How to File Bankruptcy As an Indigent

By Don E. Peavy, Sr.
Even an indigent person can afford to file bankruptcy.

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The recent changes to the bankruptcy law allow debtors to file an application for waiver of their filing fees if they are filing a chapter 7 petition, earn less than 150 percent of the poverty guidelines published by the federal government, and cannot afford to pay the fee in installments. A debtor filing a chapter 13 petition will be required to pay the fee in installments and thus is ineligible for a waiver of the filing fee.

Complete the Application for Waiver of Chapter 7 Filing Fee, which should be one of the forms available in your bankruptcy petition packet. Most bankruptcy district clerks provide a bankruptcy petition packet free of charge. You can also purchase the packet at an office supply store.

Enter your family size and income and expenses on the appropriate lines of the Application for Waiver of Chapter 7 Filing Fee. You must include information on your spouse even if you are filing an individual petition.

Enter your bank accounts on the application as well as all property you own and any monies owed to you or monies you reasonably expect to receive.

Print your name and social security number at the bottom of the application and sign and date it where indicated.

Take the form to the federal bankruptcy district clerk's office along with all the other forms contained in the bankruptcy petition packet, making sure they are completed and signed as needed. Make sure you have the required number of copies. Tell the clerk you have completed the form for a waiver of your filing fee and the clerk will accept the forms and file them.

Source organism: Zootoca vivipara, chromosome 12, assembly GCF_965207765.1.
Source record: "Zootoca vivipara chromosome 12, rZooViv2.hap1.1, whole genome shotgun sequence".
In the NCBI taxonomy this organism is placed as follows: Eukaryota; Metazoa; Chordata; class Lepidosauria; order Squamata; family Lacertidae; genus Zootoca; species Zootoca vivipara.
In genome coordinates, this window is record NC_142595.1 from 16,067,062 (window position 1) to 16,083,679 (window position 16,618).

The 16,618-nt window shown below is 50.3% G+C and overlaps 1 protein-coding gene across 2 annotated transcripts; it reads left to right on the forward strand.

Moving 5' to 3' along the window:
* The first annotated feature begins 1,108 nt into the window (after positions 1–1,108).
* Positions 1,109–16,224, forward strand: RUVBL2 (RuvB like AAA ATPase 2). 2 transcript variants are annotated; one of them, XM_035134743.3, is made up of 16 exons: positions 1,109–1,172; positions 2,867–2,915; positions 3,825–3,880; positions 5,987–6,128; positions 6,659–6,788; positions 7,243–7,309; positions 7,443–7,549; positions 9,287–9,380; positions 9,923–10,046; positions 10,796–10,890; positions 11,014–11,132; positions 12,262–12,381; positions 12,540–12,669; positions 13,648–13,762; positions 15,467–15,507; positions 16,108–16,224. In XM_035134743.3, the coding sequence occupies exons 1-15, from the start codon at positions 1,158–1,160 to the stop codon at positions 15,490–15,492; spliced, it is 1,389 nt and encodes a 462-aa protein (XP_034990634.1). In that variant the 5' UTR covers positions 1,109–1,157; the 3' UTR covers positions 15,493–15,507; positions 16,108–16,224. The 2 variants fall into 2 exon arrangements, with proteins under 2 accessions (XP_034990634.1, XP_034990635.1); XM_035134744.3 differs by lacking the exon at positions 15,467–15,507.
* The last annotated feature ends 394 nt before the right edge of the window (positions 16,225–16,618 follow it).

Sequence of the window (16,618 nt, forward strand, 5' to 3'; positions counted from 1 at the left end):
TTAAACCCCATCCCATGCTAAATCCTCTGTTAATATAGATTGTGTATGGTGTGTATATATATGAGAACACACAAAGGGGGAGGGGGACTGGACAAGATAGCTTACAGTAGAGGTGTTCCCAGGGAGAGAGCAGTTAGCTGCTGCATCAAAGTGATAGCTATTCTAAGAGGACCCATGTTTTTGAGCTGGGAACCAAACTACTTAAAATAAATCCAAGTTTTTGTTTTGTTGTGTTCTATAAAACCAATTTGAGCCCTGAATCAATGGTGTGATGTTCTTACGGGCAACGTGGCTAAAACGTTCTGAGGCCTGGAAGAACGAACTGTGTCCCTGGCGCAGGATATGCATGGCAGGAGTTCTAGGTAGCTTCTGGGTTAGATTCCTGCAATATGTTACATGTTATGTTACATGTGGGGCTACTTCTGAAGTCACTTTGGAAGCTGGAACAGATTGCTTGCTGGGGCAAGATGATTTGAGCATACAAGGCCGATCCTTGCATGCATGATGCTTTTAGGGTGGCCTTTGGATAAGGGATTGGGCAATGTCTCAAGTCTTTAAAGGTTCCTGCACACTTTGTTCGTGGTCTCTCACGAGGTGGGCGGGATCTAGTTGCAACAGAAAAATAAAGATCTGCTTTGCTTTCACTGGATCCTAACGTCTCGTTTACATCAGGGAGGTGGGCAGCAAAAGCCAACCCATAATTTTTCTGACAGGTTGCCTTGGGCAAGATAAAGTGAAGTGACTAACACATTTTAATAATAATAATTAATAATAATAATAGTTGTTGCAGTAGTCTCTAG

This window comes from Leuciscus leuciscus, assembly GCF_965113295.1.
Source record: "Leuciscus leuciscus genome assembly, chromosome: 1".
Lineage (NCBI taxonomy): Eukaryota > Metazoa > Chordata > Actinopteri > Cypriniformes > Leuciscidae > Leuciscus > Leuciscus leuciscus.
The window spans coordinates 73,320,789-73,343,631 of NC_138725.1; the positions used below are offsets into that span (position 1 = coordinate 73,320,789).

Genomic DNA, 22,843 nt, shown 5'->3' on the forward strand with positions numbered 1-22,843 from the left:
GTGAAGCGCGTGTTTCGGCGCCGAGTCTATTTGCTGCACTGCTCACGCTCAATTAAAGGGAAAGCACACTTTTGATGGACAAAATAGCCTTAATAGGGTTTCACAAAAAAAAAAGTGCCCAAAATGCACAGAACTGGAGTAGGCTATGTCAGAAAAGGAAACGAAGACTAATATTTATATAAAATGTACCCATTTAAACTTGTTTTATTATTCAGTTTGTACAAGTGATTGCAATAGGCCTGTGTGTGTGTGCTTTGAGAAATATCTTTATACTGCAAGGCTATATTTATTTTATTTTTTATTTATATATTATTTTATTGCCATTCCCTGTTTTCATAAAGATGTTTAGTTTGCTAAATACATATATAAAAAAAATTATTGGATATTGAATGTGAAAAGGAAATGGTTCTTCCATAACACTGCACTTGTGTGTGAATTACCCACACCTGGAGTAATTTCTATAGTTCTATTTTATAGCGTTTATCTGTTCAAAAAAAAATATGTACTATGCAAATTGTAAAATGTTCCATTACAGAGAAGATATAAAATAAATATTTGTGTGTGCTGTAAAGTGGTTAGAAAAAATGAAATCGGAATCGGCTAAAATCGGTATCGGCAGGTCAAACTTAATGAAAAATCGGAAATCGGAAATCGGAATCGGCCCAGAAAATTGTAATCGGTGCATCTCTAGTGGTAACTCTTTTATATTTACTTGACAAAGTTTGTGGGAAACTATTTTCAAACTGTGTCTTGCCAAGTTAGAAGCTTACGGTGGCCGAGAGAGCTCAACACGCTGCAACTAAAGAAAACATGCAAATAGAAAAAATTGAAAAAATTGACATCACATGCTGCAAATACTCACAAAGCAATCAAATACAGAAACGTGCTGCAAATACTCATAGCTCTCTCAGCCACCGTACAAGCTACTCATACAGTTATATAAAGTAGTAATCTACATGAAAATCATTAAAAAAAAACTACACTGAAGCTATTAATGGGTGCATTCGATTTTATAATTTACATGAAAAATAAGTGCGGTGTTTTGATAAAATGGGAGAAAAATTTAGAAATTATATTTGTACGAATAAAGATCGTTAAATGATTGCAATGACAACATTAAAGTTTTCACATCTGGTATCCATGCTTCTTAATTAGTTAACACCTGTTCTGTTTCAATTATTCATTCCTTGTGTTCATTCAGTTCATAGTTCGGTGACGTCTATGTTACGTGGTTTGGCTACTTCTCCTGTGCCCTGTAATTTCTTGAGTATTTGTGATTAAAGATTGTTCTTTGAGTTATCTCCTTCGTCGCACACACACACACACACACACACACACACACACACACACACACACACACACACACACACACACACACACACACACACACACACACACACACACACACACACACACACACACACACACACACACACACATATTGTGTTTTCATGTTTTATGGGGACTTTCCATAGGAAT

Wait for receipt of the court's order on your application which will be mailed to you by the bankruptcy clerk. The judge will either grant your application or deny it and order you to pay the filing fee in installment payments. The judge will specify the details in the court's order. If the judge determines that more information is needed to determine your status, then your application will be set for a hearing. The bankruptcy clerk will send you notice of the hearing as well as where the hearing will be conducted.

About the Author

Don E. Peavy, Sr. teaches philosophy, ethics and religion at the University of Phoenix, Dallas Campus. His published works include “Disaster Among the Heavens," “What Must I Do? Bridging the Gap Between Being and Doing" and “Play It Where It Lies: How to Win at the Game of Life." Peavy holds a Master of Divinity, as well as a Juris Doctor.

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